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RE: Memorandum from Paul Taylor wrt ADA and the Internet

From: Jamie Fox <jfox@fenix2.dol-esa.gov>
Date: Fri, 21 Jan 2000 11:33:35 -0500
Message-ID: <01BF6403.5C3ACC60.jfox@fenix2.dol-esa.gov>
To: "'Kelly Ford'" <kford@teleport.com>
Cc: "w3c-wai-ig@w3.org" <w3c-wai-ig@w3.org>
I think the problem here is for private individuals making web sites that 
must conform.  Constitutionally it would be the equivalent of demanding 
that all notes on postcards be written with good grammar.  I imagine it 
should not be a major legal problem to force private companies to use 
electronic curb cuts.  The scope is at issue not the principle.

-Jamie Fox

-----Original Message-----
From:	Kelly Ford [SMTP:kford@teleport.com]
Sent:	Friday, January 21, 2000 11:10 AM
To:	w3c-wai-ig@w3.org
Subject:	Re: Memorandum from Paul Taylor wrt ADA and the Internet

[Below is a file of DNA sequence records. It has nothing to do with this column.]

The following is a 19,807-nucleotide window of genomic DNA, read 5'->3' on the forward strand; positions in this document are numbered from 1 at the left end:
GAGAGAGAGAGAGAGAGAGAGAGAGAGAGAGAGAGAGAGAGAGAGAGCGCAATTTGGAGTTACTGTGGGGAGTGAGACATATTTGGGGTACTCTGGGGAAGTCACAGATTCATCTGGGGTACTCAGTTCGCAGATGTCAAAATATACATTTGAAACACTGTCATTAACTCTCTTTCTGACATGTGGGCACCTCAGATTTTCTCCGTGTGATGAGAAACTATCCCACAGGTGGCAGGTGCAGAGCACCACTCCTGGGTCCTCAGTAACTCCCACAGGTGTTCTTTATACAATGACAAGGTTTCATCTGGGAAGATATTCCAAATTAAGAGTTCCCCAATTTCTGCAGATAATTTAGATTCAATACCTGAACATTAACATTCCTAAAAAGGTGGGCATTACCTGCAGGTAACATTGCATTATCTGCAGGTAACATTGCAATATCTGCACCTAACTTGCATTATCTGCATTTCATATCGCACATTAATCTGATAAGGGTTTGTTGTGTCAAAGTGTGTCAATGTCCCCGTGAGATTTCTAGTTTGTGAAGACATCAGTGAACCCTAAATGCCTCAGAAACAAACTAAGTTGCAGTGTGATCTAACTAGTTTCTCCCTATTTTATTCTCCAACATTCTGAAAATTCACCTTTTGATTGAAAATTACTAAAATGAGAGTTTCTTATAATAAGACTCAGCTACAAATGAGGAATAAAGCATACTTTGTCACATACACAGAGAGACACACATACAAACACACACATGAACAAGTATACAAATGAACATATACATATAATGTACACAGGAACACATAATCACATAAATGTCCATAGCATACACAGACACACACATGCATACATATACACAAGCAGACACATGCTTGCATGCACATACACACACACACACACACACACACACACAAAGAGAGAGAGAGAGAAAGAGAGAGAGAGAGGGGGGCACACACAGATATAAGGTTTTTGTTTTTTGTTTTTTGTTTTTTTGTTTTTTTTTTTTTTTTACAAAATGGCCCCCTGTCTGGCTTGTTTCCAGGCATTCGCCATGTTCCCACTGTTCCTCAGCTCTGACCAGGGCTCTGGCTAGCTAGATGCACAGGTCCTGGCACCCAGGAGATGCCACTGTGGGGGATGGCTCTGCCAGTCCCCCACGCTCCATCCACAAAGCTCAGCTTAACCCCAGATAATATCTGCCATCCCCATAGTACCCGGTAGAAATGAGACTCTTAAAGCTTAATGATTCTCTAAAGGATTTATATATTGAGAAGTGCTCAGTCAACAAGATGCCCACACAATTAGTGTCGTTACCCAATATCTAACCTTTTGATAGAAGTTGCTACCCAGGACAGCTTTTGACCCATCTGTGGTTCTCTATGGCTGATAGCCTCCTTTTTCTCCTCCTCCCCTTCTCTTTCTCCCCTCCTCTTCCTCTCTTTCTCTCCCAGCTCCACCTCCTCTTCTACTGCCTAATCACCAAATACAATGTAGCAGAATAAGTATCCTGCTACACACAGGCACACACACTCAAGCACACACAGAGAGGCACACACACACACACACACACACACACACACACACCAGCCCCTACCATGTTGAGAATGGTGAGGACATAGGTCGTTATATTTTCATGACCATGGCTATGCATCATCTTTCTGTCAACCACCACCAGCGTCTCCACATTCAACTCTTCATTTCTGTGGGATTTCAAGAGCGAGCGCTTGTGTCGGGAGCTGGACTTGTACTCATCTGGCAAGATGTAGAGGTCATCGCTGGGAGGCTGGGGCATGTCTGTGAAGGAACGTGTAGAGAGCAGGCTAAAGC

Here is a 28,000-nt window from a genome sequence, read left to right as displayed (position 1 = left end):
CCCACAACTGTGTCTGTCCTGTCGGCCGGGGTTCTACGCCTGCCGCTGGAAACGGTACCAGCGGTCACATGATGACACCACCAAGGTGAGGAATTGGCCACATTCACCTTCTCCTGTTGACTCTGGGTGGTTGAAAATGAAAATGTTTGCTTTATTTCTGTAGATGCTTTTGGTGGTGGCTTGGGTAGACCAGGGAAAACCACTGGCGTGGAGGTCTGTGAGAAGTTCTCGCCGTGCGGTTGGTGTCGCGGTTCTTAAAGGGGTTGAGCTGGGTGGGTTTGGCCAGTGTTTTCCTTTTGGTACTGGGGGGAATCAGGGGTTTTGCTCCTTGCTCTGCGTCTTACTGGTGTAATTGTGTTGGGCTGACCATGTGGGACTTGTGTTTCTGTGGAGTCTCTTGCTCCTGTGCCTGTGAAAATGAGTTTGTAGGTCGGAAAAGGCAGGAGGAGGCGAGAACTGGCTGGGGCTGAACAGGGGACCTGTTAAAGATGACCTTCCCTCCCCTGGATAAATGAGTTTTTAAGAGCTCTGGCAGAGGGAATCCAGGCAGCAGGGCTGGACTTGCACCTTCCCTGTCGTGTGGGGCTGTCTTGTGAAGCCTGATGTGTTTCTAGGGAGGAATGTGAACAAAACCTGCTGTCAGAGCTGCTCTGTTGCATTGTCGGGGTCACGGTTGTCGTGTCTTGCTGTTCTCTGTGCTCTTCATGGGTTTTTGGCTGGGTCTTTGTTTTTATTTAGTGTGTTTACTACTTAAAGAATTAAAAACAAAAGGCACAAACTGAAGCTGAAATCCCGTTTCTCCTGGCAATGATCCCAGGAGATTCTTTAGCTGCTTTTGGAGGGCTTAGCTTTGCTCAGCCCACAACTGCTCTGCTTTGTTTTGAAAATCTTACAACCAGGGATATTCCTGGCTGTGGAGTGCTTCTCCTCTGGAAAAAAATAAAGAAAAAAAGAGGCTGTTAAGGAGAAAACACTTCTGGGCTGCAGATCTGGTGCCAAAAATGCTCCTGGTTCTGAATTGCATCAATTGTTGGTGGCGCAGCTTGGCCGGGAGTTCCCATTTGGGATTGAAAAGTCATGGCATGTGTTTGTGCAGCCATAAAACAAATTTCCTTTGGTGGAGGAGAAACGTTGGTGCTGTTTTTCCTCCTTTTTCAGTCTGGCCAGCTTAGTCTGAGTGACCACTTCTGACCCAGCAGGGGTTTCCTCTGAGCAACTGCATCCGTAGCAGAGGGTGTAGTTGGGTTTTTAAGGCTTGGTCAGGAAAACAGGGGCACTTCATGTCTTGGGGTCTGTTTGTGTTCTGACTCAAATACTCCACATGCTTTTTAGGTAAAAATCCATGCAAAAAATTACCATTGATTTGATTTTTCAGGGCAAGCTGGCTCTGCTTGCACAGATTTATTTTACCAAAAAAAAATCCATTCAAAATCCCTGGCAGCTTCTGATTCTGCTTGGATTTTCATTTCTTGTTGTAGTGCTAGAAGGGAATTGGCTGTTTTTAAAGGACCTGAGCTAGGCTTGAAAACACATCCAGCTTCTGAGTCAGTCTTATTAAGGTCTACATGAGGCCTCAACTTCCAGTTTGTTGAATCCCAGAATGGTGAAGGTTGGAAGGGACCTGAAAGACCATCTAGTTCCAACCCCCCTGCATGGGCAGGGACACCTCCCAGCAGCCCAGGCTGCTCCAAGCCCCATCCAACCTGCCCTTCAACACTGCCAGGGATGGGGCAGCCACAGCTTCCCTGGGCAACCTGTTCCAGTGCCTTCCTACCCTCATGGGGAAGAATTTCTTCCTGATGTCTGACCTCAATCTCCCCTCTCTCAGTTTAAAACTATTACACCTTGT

David,

I'd be curious to know why you are so against legal action to compell
improved web accessibility?  While I certainly don't think it is the first
approach, in many cases the force of law is the best method to compel 
action.

I've watched the web grow more and more inaccessible as time goes by.  This
probably isn't a popular opinion but all the guidelines, standards and such
seem to have little impact on the web's development.

Show me an e-commerce site that's been hurt by inaccessibility.  Obviously
these sorts of sites will be hard to find because who knows how many
transactions have been lost when someone found a transaction too difficult
to complete.  But I don't see too many e-commerce vendors running around
saying, "Gee, if I incorporate accessibility I'll make more money."
Received on Friday, 21 January 2000 11:33:50 GMT

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